So you have all this data, now what to do with it. This is your next stumbling block along the road to true intelligence-led policing. Many agencies make the mistake of thinking data itself is intelligence, this is simply not the case. Very little is further from the truth when it comes to intelligence-led policing. Data is the brick and mortar upon which intelligence is built, but like lone bricks, without being put together properly, it will not support anything.
So, how do you put all of your newly found data together so that it can work for you and your staff? There are a number of ways to present your data; the best rule of thumb for this is to know your staff. How does your staff best understand data, maps, charts, graphs, etc.? Most cops are visual beings, so if you are unsure of the answer to the previous question, maps are a great place to start. So let’s use maps as our example. Cops know their beats; start with a map showing the crime in each beat/zone for the last month. But don’t stop there. Do the same map for the last three months for comparison and the same months last year. When you have created these maps, it will be clear that your jurisdiction has crime patterns. Don’t keep the maps for yourself, distribute them to your staff and teach them how to recognize the normal patterns from the abnormal.
Charts, maps, graphs and any other way you choose to distribute your intelligence can be intimidating to your staff. Keep in mind, they have never seen information presented to them in this way and moreover they have never been expected to fully embrace something so new and so foreign in a quick manner. I have found that using staff meetings to first teach your command staff how to understand this new approach, is the best way to introduce them. If you can wow them, they will spread the word to the rest of the staff.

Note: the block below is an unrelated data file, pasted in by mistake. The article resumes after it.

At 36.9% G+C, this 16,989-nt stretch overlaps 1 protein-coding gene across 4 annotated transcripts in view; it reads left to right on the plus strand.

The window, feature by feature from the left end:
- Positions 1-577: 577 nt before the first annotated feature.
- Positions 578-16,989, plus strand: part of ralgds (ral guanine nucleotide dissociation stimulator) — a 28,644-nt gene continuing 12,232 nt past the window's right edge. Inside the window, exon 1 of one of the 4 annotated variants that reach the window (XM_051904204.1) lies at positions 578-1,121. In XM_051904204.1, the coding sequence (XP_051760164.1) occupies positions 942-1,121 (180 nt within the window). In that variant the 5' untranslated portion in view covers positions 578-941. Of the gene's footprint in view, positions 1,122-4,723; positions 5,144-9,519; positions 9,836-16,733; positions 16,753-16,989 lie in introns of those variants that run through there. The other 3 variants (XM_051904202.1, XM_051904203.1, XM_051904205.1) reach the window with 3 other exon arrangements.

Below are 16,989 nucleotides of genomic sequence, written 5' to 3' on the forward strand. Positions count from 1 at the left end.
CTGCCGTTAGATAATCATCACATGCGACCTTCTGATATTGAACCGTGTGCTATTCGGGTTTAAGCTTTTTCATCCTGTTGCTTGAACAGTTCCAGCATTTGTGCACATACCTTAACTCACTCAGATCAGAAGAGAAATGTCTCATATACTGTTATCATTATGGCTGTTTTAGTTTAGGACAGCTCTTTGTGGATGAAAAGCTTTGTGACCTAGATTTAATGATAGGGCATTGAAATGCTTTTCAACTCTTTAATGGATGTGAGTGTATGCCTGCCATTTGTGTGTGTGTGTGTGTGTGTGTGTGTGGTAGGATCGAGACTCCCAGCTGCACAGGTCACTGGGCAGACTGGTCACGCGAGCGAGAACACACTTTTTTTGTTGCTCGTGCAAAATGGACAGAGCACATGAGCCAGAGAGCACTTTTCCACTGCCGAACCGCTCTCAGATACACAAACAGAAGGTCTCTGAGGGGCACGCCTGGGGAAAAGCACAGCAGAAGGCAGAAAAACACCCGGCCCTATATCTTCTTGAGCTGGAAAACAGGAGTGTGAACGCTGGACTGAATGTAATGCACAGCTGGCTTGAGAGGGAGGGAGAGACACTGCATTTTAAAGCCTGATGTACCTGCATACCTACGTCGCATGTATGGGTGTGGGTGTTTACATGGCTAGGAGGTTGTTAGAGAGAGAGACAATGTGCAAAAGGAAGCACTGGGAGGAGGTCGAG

So, how to wow them… show them the crime patterns we spoke of earlier, show them that the crime in your jurisdiction is predictable from year to year and therefore, month to month. I did just this in one of my very first staff meetings. I presented a graph that showed that our part one crimes for the last three years were predictable within a variable of 25 to 30 crimes, some within 5 to 10 crimes. You want an attention getter, that’s an attention getter! Within 15 minutes of the conclusion of the staff meeting, I had front line officers at my office door asking about my “crystal ball”.
Stay tuned as I dive into using intelligence-led policing to break the monotonous mold in my next blog. Until then, check out our crime analytics resource site to learn more about how you can properly evaluate solutions that can put the “crystal ball” in your hands too.
Daniel (D.J.) Seals is a Former Crime Analyst and Detective, and Current Public Safety Industry Expert at Motorola Solutions.